Tuesday, November 17, 2009
Unique Patient Identification Numbers, Electronic Heath Records (EHR), Electronic Medical Records (EMR), and Social Security Numbers (SSN)
Creating a unique patient identification number for every person in the United States would help reduce medical errors, simplify the use of electronic medical records, increase overall efficiency, and protect patient privacy, according to a recent RAND Corp. study.
Creating such an ID system could cost as much as $11 billion, but the effort would likely return even more in benefits to the nation's healthcare system, said researchers from RAND Health, a nonprofit research organization.
As adoption of health IT expands nationally and more patient records are computerized, there have been increasing calls to create a system that would include such an ID.
So, as segue to an upcoming post here on the challenges presented by an electronic health records system based on a unique patient identification number, let’s take a brief look at the closest thing to it in the U.S.: The Social Security Number.
The Social Security Number (SSN) was created in 1936 as a nine-digit account number assigned by the Secretary of Health and Human Services for the purpose of administering the Social Security laws. SSNs were first intended for use exclusively by the federal government as a means of tracking earnings to determine the amount of Social Security taxes to credit to each worker's account. Over time, however, SSNs were permitted to be used for purposes unrelated to the administration of the Social Security system. For example, in 1961 Congress authorized the Internal Revenue Service to use SSNs as taxpayer identification numbers.
In response to growing concerns over the accumulation of massive amounts of personal information, Congress passed the Privacy Act of 1974. Among other things, this Act makes it unlawful for a governmental agency to deny a right, benefit, or privilege merely because the individual refuses to disclose his SSN.
Section 7 of the Privacy Act further provides that any agency requesting an individual to disclose his SSN must "inform that individual whether that disclosure is mandatory or voluntary, by what statutory authority such number is solicited, and what uses will be made of it." At the time of its enactment, Congress recognized the dangers of widespread use of SSNs as universal identifiers. In its report supporting the adoption of this provision, the Senate Committee stated that the widespread use of SSNs as universal identifiers in the public and private sectors is "one of the most serious manifestations of privacy concerns in the Nation." Short of prohibiting the use of the SSN outright, the provision in the Privacy Act attempts to limit the use of the number to only those purposes where there is clear legal authority to collect the SSN. It was hoped that citizens, fully informed where the disclosure was not required by law and facing no loss of opportunity in failing to provide the SSN, would be unlikely to provide an SSN and institutions would not pursue the SSN as a form of identification.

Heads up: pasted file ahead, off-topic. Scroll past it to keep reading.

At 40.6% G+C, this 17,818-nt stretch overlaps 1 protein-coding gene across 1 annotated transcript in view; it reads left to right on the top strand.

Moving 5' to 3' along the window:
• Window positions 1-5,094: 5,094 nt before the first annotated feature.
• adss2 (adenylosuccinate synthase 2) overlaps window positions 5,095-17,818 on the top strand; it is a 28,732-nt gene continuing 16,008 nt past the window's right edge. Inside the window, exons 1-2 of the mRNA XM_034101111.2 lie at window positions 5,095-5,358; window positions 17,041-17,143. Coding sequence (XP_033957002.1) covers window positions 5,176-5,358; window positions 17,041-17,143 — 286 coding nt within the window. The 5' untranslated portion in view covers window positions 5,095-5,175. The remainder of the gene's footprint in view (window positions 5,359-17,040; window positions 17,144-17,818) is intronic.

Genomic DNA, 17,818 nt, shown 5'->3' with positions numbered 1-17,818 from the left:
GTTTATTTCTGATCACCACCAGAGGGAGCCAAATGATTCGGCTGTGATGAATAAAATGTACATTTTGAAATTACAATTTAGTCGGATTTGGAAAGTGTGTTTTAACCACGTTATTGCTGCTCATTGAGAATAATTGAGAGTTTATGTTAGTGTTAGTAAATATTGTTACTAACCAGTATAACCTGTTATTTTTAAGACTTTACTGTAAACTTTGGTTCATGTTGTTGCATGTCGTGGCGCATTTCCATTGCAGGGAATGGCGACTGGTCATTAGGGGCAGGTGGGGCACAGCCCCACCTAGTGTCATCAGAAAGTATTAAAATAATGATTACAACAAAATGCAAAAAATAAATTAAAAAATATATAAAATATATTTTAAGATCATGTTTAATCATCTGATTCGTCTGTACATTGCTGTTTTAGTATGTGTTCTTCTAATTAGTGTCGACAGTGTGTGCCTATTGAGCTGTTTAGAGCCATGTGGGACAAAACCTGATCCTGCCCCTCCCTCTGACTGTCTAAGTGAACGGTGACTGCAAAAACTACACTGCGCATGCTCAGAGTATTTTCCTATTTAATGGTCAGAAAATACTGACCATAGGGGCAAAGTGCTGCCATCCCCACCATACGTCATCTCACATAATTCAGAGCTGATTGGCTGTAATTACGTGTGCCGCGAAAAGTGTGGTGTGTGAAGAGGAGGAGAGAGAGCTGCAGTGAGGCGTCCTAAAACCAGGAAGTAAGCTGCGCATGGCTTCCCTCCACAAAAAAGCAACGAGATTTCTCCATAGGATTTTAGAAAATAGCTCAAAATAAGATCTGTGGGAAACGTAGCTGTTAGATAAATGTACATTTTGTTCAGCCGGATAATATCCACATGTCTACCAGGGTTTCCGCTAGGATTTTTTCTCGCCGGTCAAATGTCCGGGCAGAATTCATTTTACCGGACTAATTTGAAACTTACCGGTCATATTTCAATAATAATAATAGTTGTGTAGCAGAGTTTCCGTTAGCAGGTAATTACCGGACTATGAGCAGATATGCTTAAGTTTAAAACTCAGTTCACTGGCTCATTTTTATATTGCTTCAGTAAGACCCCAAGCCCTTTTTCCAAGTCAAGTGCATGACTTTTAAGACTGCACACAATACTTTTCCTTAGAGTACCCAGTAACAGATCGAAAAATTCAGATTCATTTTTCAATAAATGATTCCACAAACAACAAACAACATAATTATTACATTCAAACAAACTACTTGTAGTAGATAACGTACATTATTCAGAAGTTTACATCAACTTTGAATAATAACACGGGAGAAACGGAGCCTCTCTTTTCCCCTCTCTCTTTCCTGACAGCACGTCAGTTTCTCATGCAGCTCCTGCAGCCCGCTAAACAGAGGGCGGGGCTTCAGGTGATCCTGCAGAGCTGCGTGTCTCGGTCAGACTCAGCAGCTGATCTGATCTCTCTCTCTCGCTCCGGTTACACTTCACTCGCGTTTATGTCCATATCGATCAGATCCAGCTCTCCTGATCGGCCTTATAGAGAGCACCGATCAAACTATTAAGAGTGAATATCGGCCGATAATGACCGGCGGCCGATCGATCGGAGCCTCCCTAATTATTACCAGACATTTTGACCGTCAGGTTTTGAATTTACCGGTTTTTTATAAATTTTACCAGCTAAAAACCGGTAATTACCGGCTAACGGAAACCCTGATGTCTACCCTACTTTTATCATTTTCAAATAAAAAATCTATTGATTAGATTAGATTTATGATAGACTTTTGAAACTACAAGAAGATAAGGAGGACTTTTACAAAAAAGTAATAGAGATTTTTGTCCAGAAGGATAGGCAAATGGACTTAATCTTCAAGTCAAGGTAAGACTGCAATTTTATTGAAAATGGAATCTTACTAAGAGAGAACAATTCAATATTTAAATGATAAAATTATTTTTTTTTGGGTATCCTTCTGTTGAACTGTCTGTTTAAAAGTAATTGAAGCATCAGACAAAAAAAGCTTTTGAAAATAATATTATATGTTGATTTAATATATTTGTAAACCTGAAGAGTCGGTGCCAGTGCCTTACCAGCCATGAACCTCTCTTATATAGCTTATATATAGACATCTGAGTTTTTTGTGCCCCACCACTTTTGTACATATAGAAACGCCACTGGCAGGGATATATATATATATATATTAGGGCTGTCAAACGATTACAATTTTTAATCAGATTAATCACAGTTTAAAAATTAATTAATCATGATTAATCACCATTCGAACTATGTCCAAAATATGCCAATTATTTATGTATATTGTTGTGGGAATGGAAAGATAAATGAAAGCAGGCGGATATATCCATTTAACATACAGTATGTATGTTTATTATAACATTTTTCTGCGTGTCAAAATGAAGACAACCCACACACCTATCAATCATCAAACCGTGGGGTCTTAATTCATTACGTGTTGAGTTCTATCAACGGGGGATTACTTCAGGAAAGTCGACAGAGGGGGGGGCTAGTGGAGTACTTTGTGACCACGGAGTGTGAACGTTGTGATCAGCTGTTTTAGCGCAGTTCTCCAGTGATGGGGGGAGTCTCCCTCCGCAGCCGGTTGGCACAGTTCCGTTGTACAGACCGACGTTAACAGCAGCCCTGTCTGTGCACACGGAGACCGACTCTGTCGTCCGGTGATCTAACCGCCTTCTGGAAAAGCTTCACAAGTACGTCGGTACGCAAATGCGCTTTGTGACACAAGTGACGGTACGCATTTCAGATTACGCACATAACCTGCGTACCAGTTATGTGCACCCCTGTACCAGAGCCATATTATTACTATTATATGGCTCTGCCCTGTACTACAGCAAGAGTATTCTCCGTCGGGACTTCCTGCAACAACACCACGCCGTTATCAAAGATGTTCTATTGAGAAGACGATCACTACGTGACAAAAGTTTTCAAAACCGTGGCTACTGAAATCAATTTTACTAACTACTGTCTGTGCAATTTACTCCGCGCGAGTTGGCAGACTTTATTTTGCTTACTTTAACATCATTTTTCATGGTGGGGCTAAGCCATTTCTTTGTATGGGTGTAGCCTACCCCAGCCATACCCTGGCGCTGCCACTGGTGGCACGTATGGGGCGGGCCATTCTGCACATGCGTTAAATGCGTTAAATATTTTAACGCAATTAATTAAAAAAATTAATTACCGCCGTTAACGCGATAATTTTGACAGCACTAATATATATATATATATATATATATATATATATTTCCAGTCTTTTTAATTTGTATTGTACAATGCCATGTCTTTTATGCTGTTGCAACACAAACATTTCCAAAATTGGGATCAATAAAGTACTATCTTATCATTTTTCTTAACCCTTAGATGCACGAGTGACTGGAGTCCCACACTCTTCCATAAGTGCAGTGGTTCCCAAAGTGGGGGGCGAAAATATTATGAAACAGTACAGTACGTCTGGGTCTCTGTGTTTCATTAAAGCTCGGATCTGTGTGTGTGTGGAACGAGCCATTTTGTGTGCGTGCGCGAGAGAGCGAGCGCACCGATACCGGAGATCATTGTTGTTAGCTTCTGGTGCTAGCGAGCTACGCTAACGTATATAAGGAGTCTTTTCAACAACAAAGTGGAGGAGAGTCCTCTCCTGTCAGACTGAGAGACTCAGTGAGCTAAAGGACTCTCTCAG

Large amounts of personal information, including tax information, credit information, school records, and medical records, is keyed to your Social Security Number. Because this data is often sensitive, you should keep it private.
The Structure of the SSN
The SSN is not entirely randomly-generated. Although the procedures for issuing SSNs have changed over the years, a SSN can reveal an individual's relative age and place of origin. The first three numbers (area number) are keyed to the state in which the number was issued. The next two (group numbers) indicate the order in which the SSN was issued in each area. The last four (serial numbers) are randomly generated.
The SSN and Privacy
Today, the Social Security Number plays an unparalleled role in identification, authentication, and tracking of Americans. Because the identifier is used for many purposes, it is valuable to those who wish to acquire credit, commit crimes, or masquerade as another person.
The SSN has been increasingly used in the private sector. The SSN is the record locator for many private-sector profilers, credit bureaus, and credit card companies. It is also used extensively outside the financial services sector. And, while some businesses use the SSN to identify individuals, others use the SSN as a password. This means that the SSN is widely used both as an identifier and as an authenticator. Serious security problems are raised in any system where a single number is used both as identifier and authenticator. It is not unlike using a password identical to a user name for signing into e-mail. Or like using the SSN as a bank account number and the last four of the SSN as a PIN for automated teller machines.
The SSN as National Identifier